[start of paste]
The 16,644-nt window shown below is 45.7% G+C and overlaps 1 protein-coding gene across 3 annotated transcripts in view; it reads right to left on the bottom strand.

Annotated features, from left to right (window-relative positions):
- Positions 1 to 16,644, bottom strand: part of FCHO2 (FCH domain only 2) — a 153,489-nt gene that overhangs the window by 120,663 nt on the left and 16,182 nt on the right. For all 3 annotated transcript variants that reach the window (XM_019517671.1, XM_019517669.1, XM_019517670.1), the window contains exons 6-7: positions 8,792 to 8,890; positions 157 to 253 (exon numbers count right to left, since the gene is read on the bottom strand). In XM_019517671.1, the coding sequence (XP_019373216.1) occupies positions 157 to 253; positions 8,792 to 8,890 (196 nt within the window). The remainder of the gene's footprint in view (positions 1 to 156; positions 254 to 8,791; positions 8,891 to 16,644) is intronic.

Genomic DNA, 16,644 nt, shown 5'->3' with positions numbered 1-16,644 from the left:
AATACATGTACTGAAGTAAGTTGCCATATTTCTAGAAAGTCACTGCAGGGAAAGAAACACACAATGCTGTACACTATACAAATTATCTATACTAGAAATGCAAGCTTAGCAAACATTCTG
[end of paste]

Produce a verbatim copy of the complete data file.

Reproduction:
The 16,644-nt window shown below is 45.7% G+C and overlaps 1 protein-coding gene across 3 annotated transcripts in view; it reads right to left on the bottom strand.

Annotated features, from left to right (window-relative positions):
- Positions 1 to 16,644, bottom strand: part of FCHO2 (FCH domain only 2) — a 153,489-nt gene that overhangs the window by 120,663 nt on the left and 16,182 nt on the right. For all 3 annotated transcript variants that reach the window (XM_019517671.1, XM_019517669.1, XM_019517670.1), the window contains exons 6-7: positions 8,792 to 8,890; positions 157 to 253 (exon numbers count right to left, since the gene is read on the bottom strand). In XM_019517671.1, the coding sequence (XP_019373216.1) occupies positions 157 to 253; positions 8,792 to 8,890 (196 nt within the window). The remainder of the gene's footprint in view (positions 1 to 156; positions 254 to 8,791; positions 8,891 to 16,644) is intronic.

Genomic DNA, 16,644 nt, shown 5'->3' with positions numbered 1-16,644 from the left:
AATACATGTACTGAAGTAAGTTGCCATATTTCTAGAAAGTCACTGCAGGGAAAGAAACACACAATGCTGTACACTATACAAATTATCTATACTAGAAATGCAAGCTTAGCAAACATTCTG